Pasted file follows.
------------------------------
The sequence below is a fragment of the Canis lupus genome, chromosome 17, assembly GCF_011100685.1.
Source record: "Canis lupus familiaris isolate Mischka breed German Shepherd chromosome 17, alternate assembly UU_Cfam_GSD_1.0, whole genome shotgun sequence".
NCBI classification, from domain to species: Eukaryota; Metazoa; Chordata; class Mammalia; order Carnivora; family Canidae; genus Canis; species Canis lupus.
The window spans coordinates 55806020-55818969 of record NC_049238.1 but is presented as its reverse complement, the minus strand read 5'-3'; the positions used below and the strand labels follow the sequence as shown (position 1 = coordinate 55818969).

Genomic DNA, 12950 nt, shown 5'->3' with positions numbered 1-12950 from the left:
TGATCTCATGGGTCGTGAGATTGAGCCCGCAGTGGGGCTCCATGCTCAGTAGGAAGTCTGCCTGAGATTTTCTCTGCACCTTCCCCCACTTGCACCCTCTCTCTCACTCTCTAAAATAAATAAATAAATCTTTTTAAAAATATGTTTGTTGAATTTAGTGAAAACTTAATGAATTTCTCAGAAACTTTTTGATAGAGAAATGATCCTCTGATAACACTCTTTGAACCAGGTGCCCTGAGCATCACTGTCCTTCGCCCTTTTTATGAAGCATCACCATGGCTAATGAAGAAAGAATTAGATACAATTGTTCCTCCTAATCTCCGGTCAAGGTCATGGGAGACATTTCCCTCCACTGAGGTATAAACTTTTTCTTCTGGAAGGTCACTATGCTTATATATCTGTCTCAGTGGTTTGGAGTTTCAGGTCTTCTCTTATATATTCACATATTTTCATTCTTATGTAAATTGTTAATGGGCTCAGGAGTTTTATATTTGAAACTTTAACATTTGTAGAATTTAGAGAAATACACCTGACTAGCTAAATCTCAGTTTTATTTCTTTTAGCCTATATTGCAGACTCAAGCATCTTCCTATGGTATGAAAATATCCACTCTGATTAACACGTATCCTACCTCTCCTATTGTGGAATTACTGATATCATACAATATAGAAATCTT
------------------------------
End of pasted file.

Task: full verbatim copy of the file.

The sequence below is a fragment of the Canis lupus genome, chromosome 17, assembly GCF_011100685.1.
Source record: "Canis lupus familiaris isolate Mischka breed German Shepherd chromosome 17, alternate assembly UU_Cfam_GSD_1.0, whole genome shotgun sequence".
NCBI classification, from domain to species: Eukaryota; Metazoa; Chordata; class Mammalia; order Carnivora; family Canidae; genus Canis; species Canis lupus.
The window spans coordinates 55806020-55818969 of record NC_049238.1 but is presented as its reverse complement, the minus strand read 5'-3'; the positions used below and the strand labels follow the sequence as shown (position 1 = coordinate 55818969).

Genomic DNA, 12950 nt, shown 5'->3' with positions numbered 1-12950 from the left:
TGATCTCATGGGTCGTGAGATTGAGCCCGCAGTGGGGCTCCATGCTCAGTAGGAAGTCTGCCTGAGATTTTCTCTGCACCTTCCCCCACTTGCACCCTCTCTCTCACTCTCTAAAATAAATAAATAAATCTTTTTAAAAATATGTTTGTTGAATTTAGTGAAAACTTAATGAATTTCTCAGAAACTTTTTGATAGAGAAATGATCCTCTGATAACACTCTTTGAACCAGGTGCCCTGAGCATCACTGTCCTTCGCCCTTTTTATGAAGCATCACCATGGCTAATGAAGAAAGAATTAGATACAATTGTTCCTCCTAATCTCCGGTCAAGGTCATGGGAGACATTTCCCTCCACTGAGGTATAAACTTTTTCTTCTGGAAGGTCACTATGCTTATATATCTGTCTCAGTGGTTTGGAGTTTCAGGTCTTCTCTTATATATTCACATATTTTCATTCTTATGTAAATTGTTAATGGGCTCAGGAGTTTTATATTTGAAACTTTAACATTTGTAGAATTTAGAGAAATACACCTGACTAGCTAAATCTCAGTTTTATTTCTTTTAGCCTATATTGCAGACTCAAGCATCTTCCTATGGTATGAAAATATCCACTCTGATTAACACGTATCCTACCTCTCCTATTGTGGAATTACTGATATCATACAATATAGAAATCTT